Generation Z's expectations of their leaders: A cross-cultural, multi-dimensional investigation of leadership styles.
Keywords:Transformational leadership, transactional leadership, Generation Z, cross-cultural leadership, HR Management, global workforce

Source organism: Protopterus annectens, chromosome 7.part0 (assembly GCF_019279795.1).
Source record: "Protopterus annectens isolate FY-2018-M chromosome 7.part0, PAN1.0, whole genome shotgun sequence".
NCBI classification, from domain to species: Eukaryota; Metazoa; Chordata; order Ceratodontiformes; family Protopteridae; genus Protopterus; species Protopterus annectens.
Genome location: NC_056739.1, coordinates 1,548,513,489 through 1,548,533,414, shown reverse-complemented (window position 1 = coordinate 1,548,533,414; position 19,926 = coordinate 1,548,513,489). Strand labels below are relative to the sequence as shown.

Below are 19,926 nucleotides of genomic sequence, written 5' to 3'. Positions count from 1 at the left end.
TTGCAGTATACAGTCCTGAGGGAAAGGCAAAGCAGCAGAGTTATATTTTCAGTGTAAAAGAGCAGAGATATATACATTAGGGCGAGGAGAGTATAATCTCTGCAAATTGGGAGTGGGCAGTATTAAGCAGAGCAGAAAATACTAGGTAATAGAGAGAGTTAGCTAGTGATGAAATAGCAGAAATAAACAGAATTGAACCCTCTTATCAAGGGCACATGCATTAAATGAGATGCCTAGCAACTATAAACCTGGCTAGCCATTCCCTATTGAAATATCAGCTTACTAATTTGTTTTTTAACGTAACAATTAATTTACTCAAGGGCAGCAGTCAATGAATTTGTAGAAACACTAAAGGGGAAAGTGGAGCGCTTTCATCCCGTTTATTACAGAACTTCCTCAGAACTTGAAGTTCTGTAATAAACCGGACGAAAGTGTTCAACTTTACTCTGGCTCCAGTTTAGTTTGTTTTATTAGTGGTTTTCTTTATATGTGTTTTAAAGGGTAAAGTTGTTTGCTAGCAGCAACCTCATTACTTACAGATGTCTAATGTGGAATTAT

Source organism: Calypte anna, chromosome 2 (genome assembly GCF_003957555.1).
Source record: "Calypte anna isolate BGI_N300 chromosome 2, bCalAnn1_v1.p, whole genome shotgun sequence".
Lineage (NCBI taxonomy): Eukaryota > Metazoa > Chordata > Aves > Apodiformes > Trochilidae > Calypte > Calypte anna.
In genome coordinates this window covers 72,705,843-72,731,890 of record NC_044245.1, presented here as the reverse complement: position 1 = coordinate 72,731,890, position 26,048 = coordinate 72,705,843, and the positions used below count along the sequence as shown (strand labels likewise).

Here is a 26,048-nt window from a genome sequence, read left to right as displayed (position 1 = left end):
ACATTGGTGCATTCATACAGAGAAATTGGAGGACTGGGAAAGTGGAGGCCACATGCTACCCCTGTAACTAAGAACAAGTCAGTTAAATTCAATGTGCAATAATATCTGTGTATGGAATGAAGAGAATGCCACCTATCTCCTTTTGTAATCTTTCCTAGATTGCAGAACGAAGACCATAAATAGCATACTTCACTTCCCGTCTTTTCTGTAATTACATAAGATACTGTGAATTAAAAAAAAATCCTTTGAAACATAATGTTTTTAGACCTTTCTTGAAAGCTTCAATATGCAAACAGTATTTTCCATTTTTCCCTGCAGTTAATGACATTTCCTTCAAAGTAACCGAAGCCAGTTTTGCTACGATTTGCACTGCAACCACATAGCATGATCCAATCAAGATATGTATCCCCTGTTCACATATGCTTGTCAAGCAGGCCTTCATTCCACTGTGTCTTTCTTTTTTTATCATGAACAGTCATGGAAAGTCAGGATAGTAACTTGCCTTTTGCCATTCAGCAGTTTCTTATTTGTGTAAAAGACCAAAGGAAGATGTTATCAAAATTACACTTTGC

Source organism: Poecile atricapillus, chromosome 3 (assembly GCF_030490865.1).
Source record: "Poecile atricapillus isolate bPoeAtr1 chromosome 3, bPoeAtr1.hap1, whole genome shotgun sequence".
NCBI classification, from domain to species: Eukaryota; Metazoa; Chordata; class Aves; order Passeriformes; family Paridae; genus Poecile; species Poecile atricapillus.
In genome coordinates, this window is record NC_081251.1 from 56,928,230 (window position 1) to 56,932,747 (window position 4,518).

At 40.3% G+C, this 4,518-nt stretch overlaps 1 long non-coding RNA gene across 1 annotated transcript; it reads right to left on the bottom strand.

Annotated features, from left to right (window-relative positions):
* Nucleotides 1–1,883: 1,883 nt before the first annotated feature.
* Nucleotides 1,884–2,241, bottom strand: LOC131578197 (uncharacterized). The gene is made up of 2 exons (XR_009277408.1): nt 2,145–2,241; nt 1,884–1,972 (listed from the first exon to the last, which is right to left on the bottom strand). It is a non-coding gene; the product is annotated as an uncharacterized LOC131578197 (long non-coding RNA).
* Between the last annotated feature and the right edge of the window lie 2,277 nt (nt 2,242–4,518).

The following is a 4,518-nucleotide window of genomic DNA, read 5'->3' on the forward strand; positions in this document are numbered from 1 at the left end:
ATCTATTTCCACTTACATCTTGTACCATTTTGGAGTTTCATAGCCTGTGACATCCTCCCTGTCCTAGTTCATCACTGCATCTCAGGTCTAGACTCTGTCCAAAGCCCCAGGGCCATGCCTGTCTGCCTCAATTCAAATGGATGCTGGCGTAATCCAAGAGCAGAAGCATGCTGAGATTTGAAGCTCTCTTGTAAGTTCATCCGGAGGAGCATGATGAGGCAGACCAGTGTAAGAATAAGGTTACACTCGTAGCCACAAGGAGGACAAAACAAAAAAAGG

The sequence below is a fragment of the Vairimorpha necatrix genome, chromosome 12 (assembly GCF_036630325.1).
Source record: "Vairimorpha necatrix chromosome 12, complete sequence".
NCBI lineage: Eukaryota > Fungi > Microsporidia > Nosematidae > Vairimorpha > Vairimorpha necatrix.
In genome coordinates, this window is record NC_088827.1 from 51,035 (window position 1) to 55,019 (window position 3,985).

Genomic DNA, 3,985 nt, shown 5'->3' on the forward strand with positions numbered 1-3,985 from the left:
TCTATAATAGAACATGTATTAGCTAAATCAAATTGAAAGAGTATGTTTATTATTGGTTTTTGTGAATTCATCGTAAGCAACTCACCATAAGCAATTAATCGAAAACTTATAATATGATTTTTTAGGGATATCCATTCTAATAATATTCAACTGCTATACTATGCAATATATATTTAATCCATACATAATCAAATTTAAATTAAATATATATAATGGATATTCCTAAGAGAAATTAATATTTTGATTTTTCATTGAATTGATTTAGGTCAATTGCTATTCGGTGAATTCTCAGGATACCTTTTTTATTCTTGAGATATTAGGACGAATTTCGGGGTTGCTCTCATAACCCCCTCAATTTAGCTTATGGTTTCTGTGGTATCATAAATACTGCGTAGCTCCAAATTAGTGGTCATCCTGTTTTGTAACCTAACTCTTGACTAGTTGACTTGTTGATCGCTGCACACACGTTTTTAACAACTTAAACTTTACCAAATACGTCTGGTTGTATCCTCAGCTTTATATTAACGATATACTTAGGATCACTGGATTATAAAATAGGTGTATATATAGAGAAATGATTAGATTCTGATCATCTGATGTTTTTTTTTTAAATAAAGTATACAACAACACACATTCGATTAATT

Gen Z representatives from one Western and one Eastern European country were the subjects of an empirical study investigating leadership style preferences and effects of motivation and performance on leader preferences. Data from 131 Ukrainian and 157 Austrian Gen Z representatives were analyzed. Different dimensions of leadership were examined, including transactional/transformational leadership and production/employee/change orientation of leaders. The results show significant differences in expectations between cultures, and within different leadership styles. Generation Z representatives from collectivist cultures with high power distance, long-term orientation, and high uncertainty avoidance have higher expectations of their future leaders than those from individualistic countries with lower power distance, less long-term orientation, and low uncertainty avoidance. A higher level of work motivation leads to a higher relevance of transformational, transactional pecuniary, and transactional non-pecuniary leadership styles in a collectivist, uncertainty-avoiding country with high power distance (Ukraine), while there is no effect in an individualistic country with low uncertainty avoidance and low power distance (Austria). Also, higher levels of work motivation lead to more appreciation of employee / production / change orientation in Ukraine, but only to higher levels of employee orientation in Austria. High performers in Austria tend to accept transactional sanction-based leadership, while this is not the case in Ukraine. In general, generations that may be described as universally similar have different perceptions depending on the culture they grew up in. For business leaders, the study provides insights into Gen Z employees and their leadership expectations. Managers from different business sectors working with employees from different cultural backgrounds should be aware of their employees’ different expectations. Recruiters will eventually have a better understanding of which arguments regarding leadership their future employees prefer and can adjust their recruitment messages accordingly.